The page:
Compassion is the proof that meditation has happened. Love is the fragrance that proves that the one-thousand-petaled lotus in the innermost core of your being has bloomed, that the spring has come – that you are no longer the same person you used to be, that that personality has ceased and individuality is born, that you are not living any more in darkness, that you are light.
These sutras are practical instructions, remember it. Atisha is not a philosopher, no wise man ever is. He is not a thinker; thinking is only for the mediocre, the foolish. The wise does not think, the wise knows. Thinking is an effort to know; it is guesswork, groping in the dark, shooting arrows in the dark.
Wisdom is knowing. And when you know, you need not guess. You are not guessing that this is morning and the birds are singing and the trees are bathed in sunlight. You are not guessing it, you are not thinking that it is so. If somebody is guessing it, then he must be blind or at least drunk. It is an experience, and every experience is self-validating.
Atisha is not a speculative thinker. What he is saying is not a philosophy or a system of thought. It is how he has attained; he is showing you the way. And the buddhas can only show the way – you will have to walk on it, nobody else can walk for you. Nobody else can do it for you; no proxy is possible in existence.
Yes, others can communicate how they attained, what pitfalls to avoid, how to go on judging whether you are moving in the right direction or not, what energies to use and what energies to discard, what is helpful and what is a hindrance. They can give you little hints about the path – and I say “little hints”; they cannot give you a complete map either, because each individual will have to follow a path that is a little bit different, and each individual will come across unique experiences that nobody has come across before and nobody may ever come across again.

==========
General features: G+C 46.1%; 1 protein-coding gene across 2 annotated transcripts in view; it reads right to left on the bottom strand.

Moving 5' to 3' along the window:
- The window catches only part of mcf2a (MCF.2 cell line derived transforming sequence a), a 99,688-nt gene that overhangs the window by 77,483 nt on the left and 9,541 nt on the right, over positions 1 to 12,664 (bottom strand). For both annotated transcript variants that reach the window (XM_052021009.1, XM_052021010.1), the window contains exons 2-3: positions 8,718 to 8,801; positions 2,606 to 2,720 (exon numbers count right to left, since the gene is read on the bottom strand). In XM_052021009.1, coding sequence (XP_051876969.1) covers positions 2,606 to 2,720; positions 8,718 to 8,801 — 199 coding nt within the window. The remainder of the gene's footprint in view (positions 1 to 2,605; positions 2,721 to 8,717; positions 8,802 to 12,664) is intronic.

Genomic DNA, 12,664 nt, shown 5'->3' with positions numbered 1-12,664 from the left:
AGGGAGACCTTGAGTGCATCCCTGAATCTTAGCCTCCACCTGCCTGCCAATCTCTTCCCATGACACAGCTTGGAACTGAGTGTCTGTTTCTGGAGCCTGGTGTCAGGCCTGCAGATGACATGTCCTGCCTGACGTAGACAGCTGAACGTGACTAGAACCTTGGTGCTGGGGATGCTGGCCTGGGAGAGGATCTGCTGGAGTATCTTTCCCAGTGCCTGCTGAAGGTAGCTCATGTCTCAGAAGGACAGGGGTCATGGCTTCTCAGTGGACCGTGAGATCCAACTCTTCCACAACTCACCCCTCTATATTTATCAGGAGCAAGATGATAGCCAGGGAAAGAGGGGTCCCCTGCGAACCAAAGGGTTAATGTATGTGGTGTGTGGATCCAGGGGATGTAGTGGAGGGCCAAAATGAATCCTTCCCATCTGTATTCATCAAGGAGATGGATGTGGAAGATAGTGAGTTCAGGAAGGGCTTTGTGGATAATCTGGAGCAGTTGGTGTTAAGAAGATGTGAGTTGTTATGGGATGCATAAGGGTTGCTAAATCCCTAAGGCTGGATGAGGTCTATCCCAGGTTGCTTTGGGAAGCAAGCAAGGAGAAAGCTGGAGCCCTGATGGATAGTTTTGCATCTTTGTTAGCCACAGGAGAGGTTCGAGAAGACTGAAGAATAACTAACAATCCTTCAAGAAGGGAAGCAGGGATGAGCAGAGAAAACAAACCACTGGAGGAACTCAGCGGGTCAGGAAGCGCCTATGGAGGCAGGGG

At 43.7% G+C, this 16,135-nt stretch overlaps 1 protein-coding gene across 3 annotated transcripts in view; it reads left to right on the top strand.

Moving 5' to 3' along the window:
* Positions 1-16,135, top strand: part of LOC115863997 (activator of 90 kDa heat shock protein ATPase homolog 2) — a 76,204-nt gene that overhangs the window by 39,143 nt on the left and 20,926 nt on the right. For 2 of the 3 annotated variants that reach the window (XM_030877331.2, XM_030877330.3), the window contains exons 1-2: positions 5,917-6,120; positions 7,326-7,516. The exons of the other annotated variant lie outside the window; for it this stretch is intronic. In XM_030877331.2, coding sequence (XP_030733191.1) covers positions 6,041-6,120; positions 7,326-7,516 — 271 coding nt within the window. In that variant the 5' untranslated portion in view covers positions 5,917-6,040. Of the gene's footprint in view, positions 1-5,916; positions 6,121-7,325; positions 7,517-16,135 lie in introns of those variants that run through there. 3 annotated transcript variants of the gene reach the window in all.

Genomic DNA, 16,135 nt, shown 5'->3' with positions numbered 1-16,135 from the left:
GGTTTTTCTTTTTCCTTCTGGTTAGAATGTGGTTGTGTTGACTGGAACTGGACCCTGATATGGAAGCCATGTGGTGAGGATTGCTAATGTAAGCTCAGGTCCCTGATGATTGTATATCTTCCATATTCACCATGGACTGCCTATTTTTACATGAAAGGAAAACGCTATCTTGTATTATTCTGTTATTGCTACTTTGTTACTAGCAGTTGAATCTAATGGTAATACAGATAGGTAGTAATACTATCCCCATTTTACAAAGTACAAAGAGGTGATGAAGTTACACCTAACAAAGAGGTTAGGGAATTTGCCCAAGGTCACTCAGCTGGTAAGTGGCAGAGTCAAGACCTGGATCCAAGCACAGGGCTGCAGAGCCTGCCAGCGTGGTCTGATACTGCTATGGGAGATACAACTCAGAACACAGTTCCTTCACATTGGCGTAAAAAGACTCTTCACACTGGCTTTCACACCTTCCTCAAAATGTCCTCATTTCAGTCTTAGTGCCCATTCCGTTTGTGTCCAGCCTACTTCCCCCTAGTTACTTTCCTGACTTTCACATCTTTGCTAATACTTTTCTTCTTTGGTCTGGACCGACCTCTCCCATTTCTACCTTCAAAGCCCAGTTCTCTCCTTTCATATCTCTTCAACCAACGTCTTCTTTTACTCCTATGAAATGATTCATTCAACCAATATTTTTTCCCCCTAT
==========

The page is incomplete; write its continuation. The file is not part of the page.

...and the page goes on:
Each individual is so unique that no absolute map can be given, only hints, vague hints, indications.
You are not to cling to these instructions. Just understand them, absorb them, and don’t be a fanatic. Don’t say, “This has to be like this. If it is not like this then I am not going to follow it, then something is wrong.” It will be something like this, but in a very vague way. It will have a similar fragrance but it will not be exactly the same; similar, yes, but not the same. One has to be aware of it. If one is not aware, then one becomes a fanatic – and fanatics have never arrived, their very fanaticism prevents them.
These are small hints. These are not mathematical, these are not like two plus two is four. In the world of the mysterious, sometimes two plus two is three, sometimes two plus two is five. It is very rarely that two plus two is four, very rarely; it is the exception, not the rule. It is not mathematics, it is music. It is not logic, it is poetry.
When you read a logical treatise, you read with a different mind. If you read poetry you need a totally different approach. In logic there is a clear-cut process, the process of syllogism – you know that this is so, and this is so, therefore this is bound to be so. There is a “therefore.”